#          {'title': 'The Great Gatsby', 'author': 'F. Scott Fitzgerald', 'year': 1925}]

Screenshot is here:

These examples demonstrate different scenarios where you can utilize the sorted() and sort() functions to sort lists in reverse order, whether they contain numbers, strings, tuples, or dictionaries.

## Sorting a List:

To sort a list in Python, you can use the sorted() function. By default, it sorts the list in ascending order. If you want to sort the list in descending order, you can specify the reverse=True parameter. Similar to the reversed() function, the sorted() function returns a new sorted list while preserving the original list. Here's an example:

l = [2, 5, 8, 6, 3, 4, 7, 9]

srt = sorted(l)

print(srt)  # Output: [2, 3, 4, 5, 6, 7, 8, 9]

srt_reverse = sorted(l, reverse=True)

print(srt_reverse)  # Output: [9, 8, 7, 6, 5, 4, 3, 2]

The sort() method is used to sort the elements of a list in a specific order, either ascending or descending.

### To sort the elements in ascending order, you can use the following syntax:

list.sort()

Example:

students = ['Harsh', 'Andrew', 'Danny']

students.sort()

print(students)

# Output: ['Andrew', 'Danny', 'Harsh']

Screenshot is here:

In the above example, the sort() method is used to sort the students list in ascending order, resulting in ['Andrew', 'Danny', 'Harsh'].

### To sort the elements in descending order, you can use the following syntax:

list.sort(reverse=True)

Now let's see how to sort a list in descending order using the sort() method:

students = ['Harsh', 'Andrew', 'Danny']

students.sort(reverse=True)

print(students)

# Output: ['Harsh', 'Danny', 'Andrew']

Find the screenshot:

In this case, the sort() method with the reverse=True argument is used to sort the students list in descending order, resulting in ['Harsh', 'Danny', 'Andrew'].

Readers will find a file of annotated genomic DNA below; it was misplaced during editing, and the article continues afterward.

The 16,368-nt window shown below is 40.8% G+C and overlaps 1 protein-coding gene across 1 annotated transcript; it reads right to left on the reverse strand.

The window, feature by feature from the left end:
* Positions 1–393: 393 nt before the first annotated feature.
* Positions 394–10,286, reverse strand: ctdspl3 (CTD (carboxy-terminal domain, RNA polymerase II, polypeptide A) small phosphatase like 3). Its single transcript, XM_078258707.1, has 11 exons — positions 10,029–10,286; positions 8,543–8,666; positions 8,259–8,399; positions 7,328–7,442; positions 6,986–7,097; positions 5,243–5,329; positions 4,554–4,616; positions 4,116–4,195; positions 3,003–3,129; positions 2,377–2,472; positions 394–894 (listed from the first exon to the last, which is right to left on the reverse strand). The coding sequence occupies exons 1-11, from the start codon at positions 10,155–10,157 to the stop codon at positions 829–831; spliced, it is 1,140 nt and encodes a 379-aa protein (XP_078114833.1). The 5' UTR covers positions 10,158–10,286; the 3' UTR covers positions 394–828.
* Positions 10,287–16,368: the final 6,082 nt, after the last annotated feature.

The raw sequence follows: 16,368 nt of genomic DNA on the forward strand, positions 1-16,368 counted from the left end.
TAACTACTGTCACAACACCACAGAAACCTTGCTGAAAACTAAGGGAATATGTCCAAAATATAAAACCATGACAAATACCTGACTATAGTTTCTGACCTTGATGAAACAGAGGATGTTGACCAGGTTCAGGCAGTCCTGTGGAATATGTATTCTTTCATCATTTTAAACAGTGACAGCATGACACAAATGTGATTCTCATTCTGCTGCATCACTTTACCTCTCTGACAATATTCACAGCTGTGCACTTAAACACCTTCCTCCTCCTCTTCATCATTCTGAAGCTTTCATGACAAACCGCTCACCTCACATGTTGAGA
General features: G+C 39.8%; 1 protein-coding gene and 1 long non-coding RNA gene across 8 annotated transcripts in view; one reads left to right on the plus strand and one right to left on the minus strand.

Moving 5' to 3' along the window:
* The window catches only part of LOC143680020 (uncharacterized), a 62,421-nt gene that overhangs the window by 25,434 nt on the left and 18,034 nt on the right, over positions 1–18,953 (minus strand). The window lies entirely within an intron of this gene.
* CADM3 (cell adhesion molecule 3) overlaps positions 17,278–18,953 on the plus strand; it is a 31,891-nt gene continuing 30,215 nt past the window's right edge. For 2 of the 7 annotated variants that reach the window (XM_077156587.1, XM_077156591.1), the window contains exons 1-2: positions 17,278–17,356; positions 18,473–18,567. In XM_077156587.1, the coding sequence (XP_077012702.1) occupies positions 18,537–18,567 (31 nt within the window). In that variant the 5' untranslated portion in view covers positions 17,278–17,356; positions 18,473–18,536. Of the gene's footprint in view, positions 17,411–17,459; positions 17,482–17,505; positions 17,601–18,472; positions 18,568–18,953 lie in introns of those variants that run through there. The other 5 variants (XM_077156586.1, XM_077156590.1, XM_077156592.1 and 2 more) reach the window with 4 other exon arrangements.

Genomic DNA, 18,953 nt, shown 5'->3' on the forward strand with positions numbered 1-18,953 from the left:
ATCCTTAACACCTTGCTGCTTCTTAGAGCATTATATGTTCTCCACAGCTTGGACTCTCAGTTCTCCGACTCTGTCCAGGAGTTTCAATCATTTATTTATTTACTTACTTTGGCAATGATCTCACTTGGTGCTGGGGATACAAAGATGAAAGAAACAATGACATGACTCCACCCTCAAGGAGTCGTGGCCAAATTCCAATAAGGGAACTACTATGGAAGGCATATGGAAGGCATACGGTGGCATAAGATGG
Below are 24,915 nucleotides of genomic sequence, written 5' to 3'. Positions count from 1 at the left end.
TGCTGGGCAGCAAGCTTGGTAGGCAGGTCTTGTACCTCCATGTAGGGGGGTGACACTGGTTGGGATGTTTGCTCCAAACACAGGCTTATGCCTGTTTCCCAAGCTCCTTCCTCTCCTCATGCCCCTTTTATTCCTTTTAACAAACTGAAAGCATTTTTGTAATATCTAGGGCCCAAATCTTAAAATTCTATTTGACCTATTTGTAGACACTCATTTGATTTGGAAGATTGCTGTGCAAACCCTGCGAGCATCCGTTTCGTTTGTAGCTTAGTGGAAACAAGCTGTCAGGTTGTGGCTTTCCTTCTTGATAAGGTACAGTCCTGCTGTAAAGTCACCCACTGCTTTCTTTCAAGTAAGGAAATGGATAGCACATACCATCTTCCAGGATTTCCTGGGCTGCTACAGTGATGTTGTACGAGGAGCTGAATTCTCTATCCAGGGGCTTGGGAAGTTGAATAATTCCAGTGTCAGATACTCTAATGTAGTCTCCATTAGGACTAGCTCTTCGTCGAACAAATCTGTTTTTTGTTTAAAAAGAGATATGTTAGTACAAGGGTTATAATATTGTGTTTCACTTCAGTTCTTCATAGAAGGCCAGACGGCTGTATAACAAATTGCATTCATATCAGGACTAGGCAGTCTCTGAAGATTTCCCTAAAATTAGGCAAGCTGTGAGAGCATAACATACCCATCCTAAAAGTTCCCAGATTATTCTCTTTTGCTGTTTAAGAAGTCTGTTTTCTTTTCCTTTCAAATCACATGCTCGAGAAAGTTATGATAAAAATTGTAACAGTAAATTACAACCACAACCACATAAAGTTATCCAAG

It's important to note that the sort() method modifies the order of the list permanently. If you want to maintain the original order of the list while displaying it in a specific order, you can use the sorted() function.

Example:

students = ['Harsh', 'Andrew', 'Danny']

sorted_students = sorted(students)

print(sorted_students)

print(students)

# Output: ['Andrew', 'Danny', 'Harsh']

#         ['Harsh', 'Andrew', 'Danny']

Check out this screenshot:

In the above example, the sorted() function is used to sort the students list in ascending order without modifying the original order of the list. The output displays ['Andrew', 'Danny', 'Harsh'], while the students list remains unchanged as ['Harsh', 'Andrew', 'Danny'].

Conclusion:

In Python, you can reverse a list using the reversed() function and sort a list using the sorted() function. These functions allow you to maintain the original order of the list while obtaining the reversed or sorted version. By understanding these list operations, you can effectively manipulate lists in Python without modifying the original list.